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The drought’s still here and it’s been brutal. Trees and other foliage are wasting away in the California sun, without the water or nutrients to sustain them. On top of these conditions, the California State Water Board has dictated a 32% Conservation Requirement for all of Sacramento County.
Keep your trees alive by following these drought watering tips.

In light of this, the Sacramento County Water Agency implemented Stage 3 of their Water Shortage Contingency Plan back in May, which, as it pertains to trees, cut back on tree and shrub watering to drip systems only, 3 days a week. Stage 3 is still being implemented.

The following are also prohibited in the wake of the current drought:

  • Using drinkable water in decorative landscaping features, such as fountains or small pools
  • Watering plants or yards within 48 hours of measurable rain
  • Using drinkable water to wash automobiles, whether personal or for charity, as well as using water to wash driveways or sidewalks
  • Irrigation systems that cause run-off into non-irrigated areas, parking lots or structures

In June, Sacramento not only met, but even surpassed the State Water Board’s 32% reduction requirement, reducing water consumption by roughly 41%. However, as water consumption is highest in the summer months, this percentage is expected to drop as we enter fall and winter.

As reported by CBS Sacramento earlier this month:

“The colors and conditions usually don’t show up until October when the weather gets cooler. A tupelo tree with bright red leaves last week in Rancho Cordova is bare now… If trees are showing early signs of fall, the foundation recommends a slow soak method to bring them back up to speed before it’s’ too late.”

Preserving Your Trees in the Drought

The local Sacramento Tree Foundation recommends adding mulch to the base of young and mature trees to preserve soil moisture, and protect tree roots from the heat. This is a good starting point for tree drought care - spreading a ring of mulch around the base of at-risk trees can greatly improve their chances of survival. However, there are several more things you can do in addition to mulching that can help you keep your trees healthy without wasting otherwise potable water.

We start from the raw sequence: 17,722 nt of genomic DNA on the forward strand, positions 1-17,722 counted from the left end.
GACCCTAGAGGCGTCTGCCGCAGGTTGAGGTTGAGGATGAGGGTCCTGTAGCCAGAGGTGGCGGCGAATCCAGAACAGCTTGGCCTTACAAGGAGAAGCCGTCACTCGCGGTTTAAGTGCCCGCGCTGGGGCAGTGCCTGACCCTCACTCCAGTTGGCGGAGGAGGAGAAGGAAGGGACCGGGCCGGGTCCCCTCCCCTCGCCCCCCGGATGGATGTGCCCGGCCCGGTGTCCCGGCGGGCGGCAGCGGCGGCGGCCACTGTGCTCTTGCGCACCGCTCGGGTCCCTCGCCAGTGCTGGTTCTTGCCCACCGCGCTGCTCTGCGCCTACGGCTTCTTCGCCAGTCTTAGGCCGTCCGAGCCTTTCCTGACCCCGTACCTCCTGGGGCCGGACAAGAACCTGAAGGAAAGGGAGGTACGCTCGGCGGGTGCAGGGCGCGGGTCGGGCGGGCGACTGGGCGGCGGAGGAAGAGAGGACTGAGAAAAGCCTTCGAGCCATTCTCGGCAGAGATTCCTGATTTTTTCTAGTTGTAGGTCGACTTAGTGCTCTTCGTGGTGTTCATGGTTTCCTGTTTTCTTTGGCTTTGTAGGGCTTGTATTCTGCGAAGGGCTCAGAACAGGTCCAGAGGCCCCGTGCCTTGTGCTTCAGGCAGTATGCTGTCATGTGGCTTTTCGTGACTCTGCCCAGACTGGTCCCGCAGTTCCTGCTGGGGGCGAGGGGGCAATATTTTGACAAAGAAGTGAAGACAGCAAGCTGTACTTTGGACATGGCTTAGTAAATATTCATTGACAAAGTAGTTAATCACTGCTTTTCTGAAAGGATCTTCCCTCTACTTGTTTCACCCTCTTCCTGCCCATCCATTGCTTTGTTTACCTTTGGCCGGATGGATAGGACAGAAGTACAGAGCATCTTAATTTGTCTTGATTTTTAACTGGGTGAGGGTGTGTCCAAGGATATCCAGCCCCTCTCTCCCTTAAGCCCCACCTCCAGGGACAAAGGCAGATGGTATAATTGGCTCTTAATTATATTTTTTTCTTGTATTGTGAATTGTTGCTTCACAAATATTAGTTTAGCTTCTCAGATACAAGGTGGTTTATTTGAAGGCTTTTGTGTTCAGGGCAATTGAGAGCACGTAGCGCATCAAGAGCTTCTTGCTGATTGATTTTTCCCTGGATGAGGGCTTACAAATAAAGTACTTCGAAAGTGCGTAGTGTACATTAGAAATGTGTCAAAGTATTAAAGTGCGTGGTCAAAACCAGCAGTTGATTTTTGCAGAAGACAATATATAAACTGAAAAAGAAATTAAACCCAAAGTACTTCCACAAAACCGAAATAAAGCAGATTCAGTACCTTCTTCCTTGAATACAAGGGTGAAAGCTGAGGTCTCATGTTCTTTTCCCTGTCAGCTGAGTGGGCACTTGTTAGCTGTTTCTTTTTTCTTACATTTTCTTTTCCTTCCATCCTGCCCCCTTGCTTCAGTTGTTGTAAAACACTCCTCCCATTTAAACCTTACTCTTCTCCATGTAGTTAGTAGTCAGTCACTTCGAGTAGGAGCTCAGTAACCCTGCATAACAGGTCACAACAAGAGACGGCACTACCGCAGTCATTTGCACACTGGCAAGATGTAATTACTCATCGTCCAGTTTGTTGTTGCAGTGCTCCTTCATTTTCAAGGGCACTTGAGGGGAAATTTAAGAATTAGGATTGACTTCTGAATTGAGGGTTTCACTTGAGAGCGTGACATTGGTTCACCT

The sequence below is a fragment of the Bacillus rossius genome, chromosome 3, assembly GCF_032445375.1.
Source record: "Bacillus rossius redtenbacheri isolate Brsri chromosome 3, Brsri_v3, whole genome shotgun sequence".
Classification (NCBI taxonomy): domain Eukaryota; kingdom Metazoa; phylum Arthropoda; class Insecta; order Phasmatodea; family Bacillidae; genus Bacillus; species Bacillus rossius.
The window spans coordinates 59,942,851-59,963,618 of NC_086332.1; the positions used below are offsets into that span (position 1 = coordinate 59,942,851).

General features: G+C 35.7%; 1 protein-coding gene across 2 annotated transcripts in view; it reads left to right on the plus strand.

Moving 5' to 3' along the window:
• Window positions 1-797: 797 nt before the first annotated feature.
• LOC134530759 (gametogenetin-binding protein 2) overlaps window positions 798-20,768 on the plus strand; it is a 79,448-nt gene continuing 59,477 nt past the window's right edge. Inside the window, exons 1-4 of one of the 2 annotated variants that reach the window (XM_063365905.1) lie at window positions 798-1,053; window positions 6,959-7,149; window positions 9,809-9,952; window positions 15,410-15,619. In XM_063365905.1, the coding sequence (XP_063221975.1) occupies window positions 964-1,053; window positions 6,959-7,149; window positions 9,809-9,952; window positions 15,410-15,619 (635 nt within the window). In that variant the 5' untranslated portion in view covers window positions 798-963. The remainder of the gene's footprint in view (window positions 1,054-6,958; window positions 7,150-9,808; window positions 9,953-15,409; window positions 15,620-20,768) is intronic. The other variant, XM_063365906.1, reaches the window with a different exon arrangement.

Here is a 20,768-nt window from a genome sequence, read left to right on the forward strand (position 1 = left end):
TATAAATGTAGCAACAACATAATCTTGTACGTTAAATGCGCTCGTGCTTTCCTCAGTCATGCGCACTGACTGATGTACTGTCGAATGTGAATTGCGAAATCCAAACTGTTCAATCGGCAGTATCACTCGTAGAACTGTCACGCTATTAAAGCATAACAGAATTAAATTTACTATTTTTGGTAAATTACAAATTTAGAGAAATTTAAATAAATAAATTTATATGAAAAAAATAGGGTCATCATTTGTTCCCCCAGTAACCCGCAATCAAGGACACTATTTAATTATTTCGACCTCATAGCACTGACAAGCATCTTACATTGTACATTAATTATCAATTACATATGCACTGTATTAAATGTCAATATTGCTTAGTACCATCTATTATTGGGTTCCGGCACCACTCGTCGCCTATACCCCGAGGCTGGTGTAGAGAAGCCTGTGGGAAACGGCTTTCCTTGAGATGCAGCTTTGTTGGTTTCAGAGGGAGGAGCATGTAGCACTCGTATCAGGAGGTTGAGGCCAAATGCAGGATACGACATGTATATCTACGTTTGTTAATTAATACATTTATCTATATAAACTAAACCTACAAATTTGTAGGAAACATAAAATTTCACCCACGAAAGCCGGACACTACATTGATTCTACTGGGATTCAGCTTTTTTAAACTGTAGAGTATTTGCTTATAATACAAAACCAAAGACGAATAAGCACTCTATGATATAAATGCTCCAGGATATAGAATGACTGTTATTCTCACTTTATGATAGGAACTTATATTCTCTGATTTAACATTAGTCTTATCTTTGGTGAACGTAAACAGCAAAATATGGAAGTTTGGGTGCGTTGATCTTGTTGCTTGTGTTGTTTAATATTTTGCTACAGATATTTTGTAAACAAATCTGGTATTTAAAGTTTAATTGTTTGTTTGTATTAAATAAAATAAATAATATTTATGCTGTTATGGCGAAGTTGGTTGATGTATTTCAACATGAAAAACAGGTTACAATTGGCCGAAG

In spite of the drought, recycled water is exempt from restriction, and instead only controlled by separate recycled water permit restrictions. When you take a shower, do you let the cold water run for a minute or two first until it heats up? This could well exceed a gallon, if not more, of otherwise wasted water you could have used to drip-water your trees. This applies to any other common source of wasted water, such as the rinse water used to clean vegetables before cooking.

Before watering your trees via drip-method, use a screwdriver, trowel or other tool to assess the soil 6-12 inches below your tree. If it comes up dry and crumbly, it’s time to water your tree on the soonest possible water day. If the soil is still moist, watering can likely wait until the next tree watering day (thankfully, there are three).

Watering Trees with Recycled or Collected Water

If you used a bucket or other container to collect shower water as we mentioned above, one method you can use to water your trees is drilling a small hole in the bottom of the container and setting it at the base of your tree, above the roots. For young trees, roots will be close enough to the surface that a few gallons each watering day, dripped through the container, will keep them hydrated and healthy. Older trees require a bit longer soaking time, as roots will be physically deeper underground.

For trees of any size, generally avoid using fertilizer during drought periods, as fertilizer helps trees grow leaves more than anything else, resulting in greater watering requirement. Additionally, steer clear of placing rocks or artificial turf around the base of your trees, as these capture heat within the soils and increase runoff during watering.

As we move into the fall months and the heat dies down, it’s our hope that our readers have no problem keeping their Sacramento trees healthy and watered despite ongoing drought conditions.

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